– Lokstat. Please make this go away. Send it to the place in TV LaLa Land where Beckett’s mother resides along with 3XK and Pi. And send Vikram with it. The whole strip club thing is a huge elephant in the room, as is the supposed danger level associated with Lokstat. No one appears, even slightly, to worry about danger, yet they mention it like they’re a bunch of scared rabbits. NOT!

– Last week Ryan and Espo were boiling mad because they thought Castle was cheating on Beckett and they were not at all happy to learn that Beckett was dating someone. Yet this week there was no mention of it and everyone was as happy as could be. Bluebirds singing, sun shining, ear to ear smiling…Happy. Of course, I was ecstatic to see that stupid scenario disappear.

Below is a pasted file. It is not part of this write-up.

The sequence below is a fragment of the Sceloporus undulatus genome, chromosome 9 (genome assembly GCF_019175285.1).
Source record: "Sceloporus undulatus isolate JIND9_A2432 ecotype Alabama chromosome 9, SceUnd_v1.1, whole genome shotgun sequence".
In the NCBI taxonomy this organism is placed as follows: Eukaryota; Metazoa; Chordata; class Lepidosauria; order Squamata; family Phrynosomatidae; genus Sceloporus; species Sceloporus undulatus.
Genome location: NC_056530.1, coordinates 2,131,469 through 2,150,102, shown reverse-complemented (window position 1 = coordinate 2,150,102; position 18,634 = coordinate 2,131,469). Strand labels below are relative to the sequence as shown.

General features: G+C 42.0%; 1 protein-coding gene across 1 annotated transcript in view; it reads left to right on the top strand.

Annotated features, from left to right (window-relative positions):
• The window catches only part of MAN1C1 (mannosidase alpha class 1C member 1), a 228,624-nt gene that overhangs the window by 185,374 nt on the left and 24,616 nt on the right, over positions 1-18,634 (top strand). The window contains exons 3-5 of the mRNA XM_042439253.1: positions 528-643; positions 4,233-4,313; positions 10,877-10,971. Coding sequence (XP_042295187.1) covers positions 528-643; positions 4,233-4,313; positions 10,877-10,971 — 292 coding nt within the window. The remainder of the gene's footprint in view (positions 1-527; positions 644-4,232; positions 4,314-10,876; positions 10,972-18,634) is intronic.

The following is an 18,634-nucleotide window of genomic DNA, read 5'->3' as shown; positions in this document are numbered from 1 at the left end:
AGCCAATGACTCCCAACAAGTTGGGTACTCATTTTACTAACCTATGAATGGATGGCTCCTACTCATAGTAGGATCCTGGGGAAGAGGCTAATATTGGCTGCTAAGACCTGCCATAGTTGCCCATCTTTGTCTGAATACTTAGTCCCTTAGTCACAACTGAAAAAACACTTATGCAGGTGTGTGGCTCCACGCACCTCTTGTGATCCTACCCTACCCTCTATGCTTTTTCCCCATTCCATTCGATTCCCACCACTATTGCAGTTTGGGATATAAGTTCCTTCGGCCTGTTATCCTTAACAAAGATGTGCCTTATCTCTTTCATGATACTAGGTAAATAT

– Martha making a prank phone call to a judge. Just plain dumb.

– Alexis, a grown woman with nothing better to do than wear too much makeup while hanging out at daddy’s non-productive PI business. Get. A. Real. Job.

– The killer seemed like an after thought. The character and final scene with him was extremely cheesy and unbelievable. Not even close, actually, to being believable.

Good points…

– No Hayley.

– No dumb Lanie stuff.

– The case was fun and interesting.

– Ryan and Espo doing what they do when the writers allow it.

All in all, the best episode this season, but it didn’t take much to achieve that honor.

Castle: Tone Death


“Based on lividity and body temp, blah, blah, She bled out, blah, blah, and blah…,” Voodoo Doctor/M.E. Lanie

New Picture (10)

Melanie Atkins